Mary Kee (Rachel Lefevre) is starting a new life. Well, trying to. She’s recently separated from her husband Steven (Ed Quinn) and has moved into a small, dimly lit apartment across town hoping to start an abuse-free existence. But then the phone rings… and she answers it.
The woman on the other end of the line sounds like a desperate and angry Betty White, and she’s quite possibly calling from well outside Mary’s area code. Or any area code. Soon Mary and those around her, including a shifty neighbor (Luiz Guzman) and a too-helpful teacher (Stephen Moyer), are in danger as the woman on the phone begins to wreak vengeance from far away.
How do you stop a mad woman intent on terrorizing you from across space and time? I mean aside from changing your goddamn number…
A handful of deaths and acts of violence, but they’re almost all off screen.
A severed finger, some decomposed bodies, a woman hanging from the ceiling, and some tame spousal abuse. They save the best for last though as there’s a solidly done assault towards the end.
Lefevre shows off her mild cleavage, bare shoulders, and long legs, but when she eventually gives it up to vampire Bill we get some blurry nudity that makes us think we’re seeing more than we actually are.
Don’t taunt the crazy lady.
The Caller features a fairly fascinating premise at its core that would feel right at home in an episode of The Twilight Zone. We discover early on that the caller is a woman named Rose who lived in the same apartment thirty years prior, and that she’s actually calling from 1979. As her audible anger grows she becomes a serious and seemingly unstoppable threat to Mary. She can do things back in her own time that immediately take effect in Mary’s present day. Someone close to Mary can disappear, and while she knows the truth behind it all she’s unable to stop events from decades past.
Lefevre is the heart of the film, and she does a solid job (especially for a ginger). Her biggest role to date was as the vicious vampire Victoria in the first two Twilight movies (before being unceremoniously dumped in favor of Bryce Dallas Howard for the further sequels), but she proves herself quite capable of taking on a leading role here as she runs the gamut of emotions and actions.
The remaining cast is fine, but it’s here where the script by Sergio Casci starts to cause problems. His central story, the relationship between Mary and Rose, should have been enough to carry the film’s narrative. But Casci either wasn’t confident enough in it or felt that he needed to stuff his story with red herring overkill. The three men in Mary’s life are brought to life by competent actors (well, two of them at least), but they’re also all used to create artificial menace at times.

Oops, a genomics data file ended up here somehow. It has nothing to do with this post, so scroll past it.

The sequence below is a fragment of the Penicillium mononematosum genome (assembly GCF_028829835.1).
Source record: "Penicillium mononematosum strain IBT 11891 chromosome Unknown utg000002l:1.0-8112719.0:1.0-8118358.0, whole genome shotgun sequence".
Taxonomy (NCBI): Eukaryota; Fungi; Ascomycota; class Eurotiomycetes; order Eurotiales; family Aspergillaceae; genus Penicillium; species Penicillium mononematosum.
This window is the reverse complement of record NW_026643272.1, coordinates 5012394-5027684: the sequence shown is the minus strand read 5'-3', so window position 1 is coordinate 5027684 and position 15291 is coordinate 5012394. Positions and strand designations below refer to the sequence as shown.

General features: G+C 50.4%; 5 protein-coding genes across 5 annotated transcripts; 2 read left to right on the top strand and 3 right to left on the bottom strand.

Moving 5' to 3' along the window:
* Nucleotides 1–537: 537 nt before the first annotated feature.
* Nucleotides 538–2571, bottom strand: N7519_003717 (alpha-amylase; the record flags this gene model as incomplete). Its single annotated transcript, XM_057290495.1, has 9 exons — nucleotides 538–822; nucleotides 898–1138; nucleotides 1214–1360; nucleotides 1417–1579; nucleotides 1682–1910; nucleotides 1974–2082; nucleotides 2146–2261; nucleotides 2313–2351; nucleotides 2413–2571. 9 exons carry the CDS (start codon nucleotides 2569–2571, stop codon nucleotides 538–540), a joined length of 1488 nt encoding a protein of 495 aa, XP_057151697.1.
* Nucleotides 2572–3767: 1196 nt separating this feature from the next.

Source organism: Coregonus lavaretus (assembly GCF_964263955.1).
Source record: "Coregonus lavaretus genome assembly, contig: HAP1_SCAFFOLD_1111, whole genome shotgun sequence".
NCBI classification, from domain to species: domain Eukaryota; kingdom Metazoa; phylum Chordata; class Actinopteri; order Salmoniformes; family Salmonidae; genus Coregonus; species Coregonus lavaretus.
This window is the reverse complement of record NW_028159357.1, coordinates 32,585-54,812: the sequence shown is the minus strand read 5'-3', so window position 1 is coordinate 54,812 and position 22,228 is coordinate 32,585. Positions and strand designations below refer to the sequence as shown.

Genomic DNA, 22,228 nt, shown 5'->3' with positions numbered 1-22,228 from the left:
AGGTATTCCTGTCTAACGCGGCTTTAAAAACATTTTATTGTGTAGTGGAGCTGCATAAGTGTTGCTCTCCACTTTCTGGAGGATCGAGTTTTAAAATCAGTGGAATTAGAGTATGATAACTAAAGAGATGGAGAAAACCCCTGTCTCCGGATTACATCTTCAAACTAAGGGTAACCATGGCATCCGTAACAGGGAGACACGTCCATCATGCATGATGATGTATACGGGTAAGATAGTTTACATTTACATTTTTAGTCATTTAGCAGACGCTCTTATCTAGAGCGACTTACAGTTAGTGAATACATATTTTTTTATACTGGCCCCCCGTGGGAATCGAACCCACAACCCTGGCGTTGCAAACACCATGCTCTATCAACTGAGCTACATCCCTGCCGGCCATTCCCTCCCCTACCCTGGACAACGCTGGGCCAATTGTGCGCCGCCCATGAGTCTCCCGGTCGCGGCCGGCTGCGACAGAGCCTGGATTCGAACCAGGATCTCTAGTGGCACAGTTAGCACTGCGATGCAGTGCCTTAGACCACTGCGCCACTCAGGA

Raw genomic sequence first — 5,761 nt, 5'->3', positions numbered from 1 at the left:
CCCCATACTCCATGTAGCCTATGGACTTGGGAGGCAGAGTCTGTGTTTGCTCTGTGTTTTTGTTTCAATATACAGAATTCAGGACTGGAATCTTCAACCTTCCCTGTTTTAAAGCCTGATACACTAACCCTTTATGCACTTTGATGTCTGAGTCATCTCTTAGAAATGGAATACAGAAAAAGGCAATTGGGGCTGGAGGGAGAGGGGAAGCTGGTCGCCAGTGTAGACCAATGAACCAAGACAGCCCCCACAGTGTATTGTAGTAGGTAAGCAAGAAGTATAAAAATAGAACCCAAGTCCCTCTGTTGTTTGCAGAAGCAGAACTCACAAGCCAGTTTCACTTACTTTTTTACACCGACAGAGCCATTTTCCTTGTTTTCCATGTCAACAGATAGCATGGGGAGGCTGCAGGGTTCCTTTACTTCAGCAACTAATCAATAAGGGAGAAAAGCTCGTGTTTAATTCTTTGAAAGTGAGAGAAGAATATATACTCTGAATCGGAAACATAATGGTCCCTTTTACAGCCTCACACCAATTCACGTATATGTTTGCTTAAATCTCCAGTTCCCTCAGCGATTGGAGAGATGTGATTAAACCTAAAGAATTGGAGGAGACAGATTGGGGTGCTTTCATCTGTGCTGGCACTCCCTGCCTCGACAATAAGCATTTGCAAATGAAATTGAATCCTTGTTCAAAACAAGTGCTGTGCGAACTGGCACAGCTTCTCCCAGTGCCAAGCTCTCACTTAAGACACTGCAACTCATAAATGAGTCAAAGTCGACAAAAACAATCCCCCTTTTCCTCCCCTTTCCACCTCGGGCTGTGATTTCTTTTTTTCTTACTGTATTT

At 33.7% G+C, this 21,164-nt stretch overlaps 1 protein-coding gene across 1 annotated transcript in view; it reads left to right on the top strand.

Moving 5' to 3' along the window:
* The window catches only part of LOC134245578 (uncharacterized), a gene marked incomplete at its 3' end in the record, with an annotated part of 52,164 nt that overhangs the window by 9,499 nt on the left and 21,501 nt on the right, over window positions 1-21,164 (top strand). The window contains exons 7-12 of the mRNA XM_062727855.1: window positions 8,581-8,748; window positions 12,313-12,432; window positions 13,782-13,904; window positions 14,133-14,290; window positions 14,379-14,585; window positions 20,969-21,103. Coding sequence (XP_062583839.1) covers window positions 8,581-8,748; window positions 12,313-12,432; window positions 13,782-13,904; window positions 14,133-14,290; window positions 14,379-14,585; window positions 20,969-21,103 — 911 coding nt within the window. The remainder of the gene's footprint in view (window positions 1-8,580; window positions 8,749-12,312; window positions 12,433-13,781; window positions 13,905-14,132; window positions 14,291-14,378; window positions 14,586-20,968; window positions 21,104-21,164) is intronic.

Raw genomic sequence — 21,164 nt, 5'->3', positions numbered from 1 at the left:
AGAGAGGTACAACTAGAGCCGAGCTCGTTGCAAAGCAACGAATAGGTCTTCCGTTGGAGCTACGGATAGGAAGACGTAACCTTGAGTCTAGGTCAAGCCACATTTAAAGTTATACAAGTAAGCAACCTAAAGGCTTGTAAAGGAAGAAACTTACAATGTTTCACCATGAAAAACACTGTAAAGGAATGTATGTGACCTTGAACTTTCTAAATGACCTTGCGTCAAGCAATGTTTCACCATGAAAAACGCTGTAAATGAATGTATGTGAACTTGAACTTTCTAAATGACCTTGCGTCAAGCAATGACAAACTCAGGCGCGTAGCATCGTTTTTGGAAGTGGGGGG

Casci makes further mistakes with the film’s logic and at times turns Mary into an incredible dumbass. She never once tries to get her phone number changed. She never unplugs the phone (which was already in the apartment when she moved in) and simply uses her cell phone. At one point her and the teacher lose a baseball cap at the fair, and later that night there’s a knock at her door which she opens to reveal the lost cap sitting on the ground several feet in front of her. No one there, no explanation… so she tosses the hat on the table and starts feeding the dog like something creepy as hell didn’t just happen. And then there’s the ending. It’s both telegraphed well in advance and stupidly illogical given the events of the movie.
Director Matthew Parkhill doesn’t help matters by keeping ninety percent of the movie so ridiculously and artificially dark as to be annoying. We can see sunlight through the shades and behind curtains, but Mary and friends intentionally keep the apartment almost pitch black. Lamps are visibly turned against the wall for christ’s sake.
The Caller might have made a stellar anthology short or even a solid film had the script been tightened and toned a bit more. As it stands the movie is an unfortunate missed opportunity that may still be worth it for genre fans thanks to a good lead performance, a cool story conceit, and the few minutes towards the end when the film’s atmosphere gives way to a well shot and somewhat terrifying action scene. It’s everything else that marks this as a call you probably don’t want to answer. But you can let it go to voice mail… and then play it back later (on DVD).
The Caller opens in limited theatrical release this Friday.